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The list of Geosciences' students whom were honored at the Princeton University's 217th Commencement on June 6, 2017. To see highlights of the entire ceremony visit:
Moab Khotsong mine claims to be home to the world’s deepest mine shaft: a 3000–meter descent at some 15 meters per second in a shaking cage, with only the arcs of head lamps piercing the darkness. It can be eerily quiet, and the air carries an acrid scent of burnt rock and ammonia from recent dynamiting. “It’s a smell that’d be associated with Hades,” says Tullis Onstott, a geomicrobiologist at Princeton University who has also joined the project.
Princeton and Rutgers researchers have found that climate-related sea-level rise is expected to cause more severe floods in some regions of the country and less severe floods than predicted in other regions of the country.
Princeton’s environmental-science programs are about to get a big boost. Officials announced in April that the University is moving forward with plans for a new building for environmental studies and more resources for ecology and evolutionary biology (EEB), geosciences, and the Princeton Environmental Institute (PEI).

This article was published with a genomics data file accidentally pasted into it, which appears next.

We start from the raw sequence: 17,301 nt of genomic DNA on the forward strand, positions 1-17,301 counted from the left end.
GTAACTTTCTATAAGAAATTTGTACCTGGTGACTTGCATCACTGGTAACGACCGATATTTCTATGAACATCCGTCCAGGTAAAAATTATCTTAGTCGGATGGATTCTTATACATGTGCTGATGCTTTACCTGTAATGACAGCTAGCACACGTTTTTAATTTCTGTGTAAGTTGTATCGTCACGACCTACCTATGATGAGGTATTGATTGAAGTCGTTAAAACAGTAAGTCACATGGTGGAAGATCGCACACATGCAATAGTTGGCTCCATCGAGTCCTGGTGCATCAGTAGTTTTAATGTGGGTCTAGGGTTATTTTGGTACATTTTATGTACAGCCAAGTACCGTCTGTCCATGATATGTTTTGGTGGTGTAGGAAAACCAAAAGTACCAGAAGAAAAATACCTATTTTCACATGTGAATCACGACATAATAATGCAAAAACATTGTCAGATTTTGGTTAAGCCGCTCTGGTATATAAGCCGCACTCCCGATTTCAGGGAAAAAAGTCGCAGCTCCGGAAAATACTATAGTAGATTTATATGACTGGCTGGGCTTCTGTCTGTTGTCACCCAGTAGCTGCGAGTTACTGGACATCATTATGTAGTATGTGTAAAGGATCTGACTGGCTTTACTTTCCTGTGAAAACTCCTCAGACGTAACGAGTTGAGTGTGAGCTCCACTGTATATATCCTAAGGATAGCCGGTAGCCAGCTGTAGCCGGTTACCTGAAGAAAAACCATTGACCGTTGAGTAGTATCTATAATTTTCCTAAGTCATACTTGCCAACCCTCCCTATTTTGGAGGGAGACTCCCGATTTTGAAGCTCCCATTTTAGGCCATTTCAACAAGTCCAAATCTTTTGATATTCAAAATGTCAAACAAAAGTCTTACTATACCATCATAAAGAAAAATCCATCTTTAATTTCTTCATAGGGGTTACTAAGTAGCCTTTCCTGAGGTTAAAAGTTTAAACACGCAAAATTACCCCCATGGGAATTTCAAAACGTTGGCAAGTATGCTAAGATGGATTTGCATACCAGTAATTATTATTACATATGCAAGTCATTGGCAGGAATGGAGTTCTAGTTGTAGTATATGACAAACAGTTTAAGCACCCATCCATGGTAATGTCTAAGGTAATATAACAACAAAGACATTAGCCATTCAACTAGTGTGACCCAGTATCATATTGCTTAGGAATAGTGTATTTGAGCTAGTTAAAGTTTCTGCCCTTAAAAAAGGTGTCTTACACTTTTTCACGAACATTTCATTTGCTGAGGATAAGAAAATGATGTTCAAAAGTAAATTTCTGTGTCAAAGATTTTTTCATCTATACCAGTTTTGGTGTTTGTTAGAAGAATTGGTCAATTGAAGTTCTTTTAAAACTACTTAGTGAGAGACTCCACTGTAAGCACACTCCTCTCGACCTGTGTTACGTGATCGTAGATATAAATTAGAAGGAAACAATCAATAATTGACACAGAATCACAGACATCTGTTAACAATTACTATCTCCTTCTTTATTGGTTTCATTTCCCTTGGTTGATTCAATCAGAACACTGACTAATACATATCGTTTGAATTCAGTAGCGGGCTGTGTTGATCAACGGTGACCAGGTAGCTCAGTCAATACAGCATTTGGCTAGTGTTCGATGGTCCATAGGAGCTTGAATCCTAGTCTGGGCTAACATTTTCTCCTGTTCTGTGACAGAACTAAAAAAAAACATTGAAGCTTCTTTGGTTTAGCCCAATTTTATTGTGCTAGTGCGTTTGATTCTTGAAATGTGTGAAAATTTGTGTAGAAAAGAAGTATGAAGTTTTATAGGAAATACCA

Congratulations to Geosciences' Senior Class of 2017 and to the 2016-2017 Geosciences/AOS Ph.D. Recipients
A video from Professors S. George Philander and Mark A. Cane of Columbia University’s Lamont-Doherty Earth Observatory on how they untangled the complex forces that drive El Niño, the world’s most powerful weather cycle. Both professors won the 2017 Vetlesen Prize for achievement in earth sciences this past April.
The Department of Geosciences and Princeton University congratulates Dr. Dario Marconi on successfully defending his Ph.D. thesis: "Use of the Nitrate Isotopes in the Ocean Interior to Explore the Isotopic Composition of Sinking Nitrogen and its Implications for Marine Biogeochemical Cycles" on Thursday, May 18, 2017.
New evidence suggests that a nutrient that is both essential to life and an environmental scourge when present in large quantities is increasing in the open ocean, according to a new study published May 19 in the journal "Science." The increase of this nutrient, known as “fixed” nitrogen, was studied in coral. The findings give researchers new insight into ocean ecosystems.
This is the schedule for Geosciences Senior Thesis Oral Presentations on Friday, May 12, 2017.
Please join the Department of Geosciences and the Bonini Family in celebrating the life, career and contributions of Professor William E. "Bill" Bonini in Guyot Hall, Room 10 on Friday, June 2 at 2 p.m. A complete speakers list has been confirmed.